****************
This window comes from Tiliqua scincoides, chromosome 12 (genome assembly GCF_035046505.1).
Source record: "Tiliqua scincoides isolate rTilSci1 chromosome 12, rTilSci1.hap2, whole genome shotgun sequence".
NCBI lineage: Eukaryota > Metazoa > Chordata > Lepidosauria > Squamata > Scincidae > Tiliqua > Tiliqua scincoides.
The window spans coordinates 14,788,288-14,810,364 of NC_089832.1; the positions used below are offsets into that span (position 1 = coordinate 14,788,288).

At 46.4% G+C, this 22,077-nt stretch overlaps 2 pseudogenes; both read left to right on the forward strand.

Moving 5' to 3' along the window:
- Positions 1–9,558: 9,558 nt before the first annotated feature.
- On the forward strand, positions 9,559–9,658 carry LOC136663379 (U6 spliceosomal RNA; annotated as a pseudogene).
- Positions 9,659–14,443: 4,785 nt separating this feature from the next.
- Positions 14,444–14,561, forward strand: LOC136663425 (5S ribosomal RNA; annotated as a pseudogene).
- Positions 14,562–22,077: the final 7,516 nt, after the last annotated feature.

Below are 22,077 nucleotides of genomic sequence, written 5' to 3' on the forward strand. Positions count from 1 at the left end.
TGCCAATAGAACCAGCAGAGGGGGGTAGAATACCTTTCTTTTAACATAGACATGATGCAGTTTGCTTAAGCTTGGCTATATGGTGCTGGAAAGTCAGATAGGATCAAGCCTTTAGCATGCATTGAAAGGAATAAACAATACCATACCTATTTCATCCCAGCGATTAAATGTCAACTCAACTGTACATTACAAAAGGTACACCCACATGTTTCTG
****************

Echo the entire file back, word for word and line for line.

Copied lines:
This window comes from Tiliqua scincoides, chromosome 12 (genome assembly GCF_035046505.1).
Source record: "Tiliqua scincoides isolate rTilSci1 chromosome 12, rTilSci1.hap2, whole genome shotgun sequence".
NCBI lineage: Eukaryota > Metazoa > Chordata > Lepidosauria > Squamata > Scincidae > Tiliqua > Tiliqua scincoides.
The window spans coordinates 14,788,288-14,810,364 of NC_089832.1; the positions used below are offsets into that span (position 1 = coordinate 14,788,288).

At 46.4% G+C, this 22,077-nt stretch overlaps 2 pseudogenes; both read left to right on the forward strand.

Moving 5' to 3' along the window:
- Positions 1–9,558: 9,558 nt before the first annotated feature.
- On the forward strand, positions 9,559–9,658 carry LOC136663379 (U6 spliceosomal RNA; annotated as a pseudogene).
- Positions 9,659–14,443: 4,785 nt separating this feature from the next.
- Positions 14,444–14,561, forward strand: LOC136663425 (5S ribosomal RNA; annotated as a pseudogene).
- Positions 14,562–22,077: the final 7,516 nt, after the last annotated feature.

Below are 22,077 nucleotides of genomic sequence, written 5' to 3' on the forward strand. Positions count from 1 at the left end.
TGCCAATAGAACCAGCAGAGGGGGGTAGAATACCTTTCTTTTAACATAGACATGATGCAGTTTGCTTAAGCTTGGCTATATGGTGCTGGAAAGTCAGATAGGATCAAGCCTTTAGCATGCATTGAAAGGAATAAACAATACCATACCTATTTCATCCCAGCGATTAAATGTCAACTCAACTGTACATTACAAAAGGTACACCCACATGTTTCTG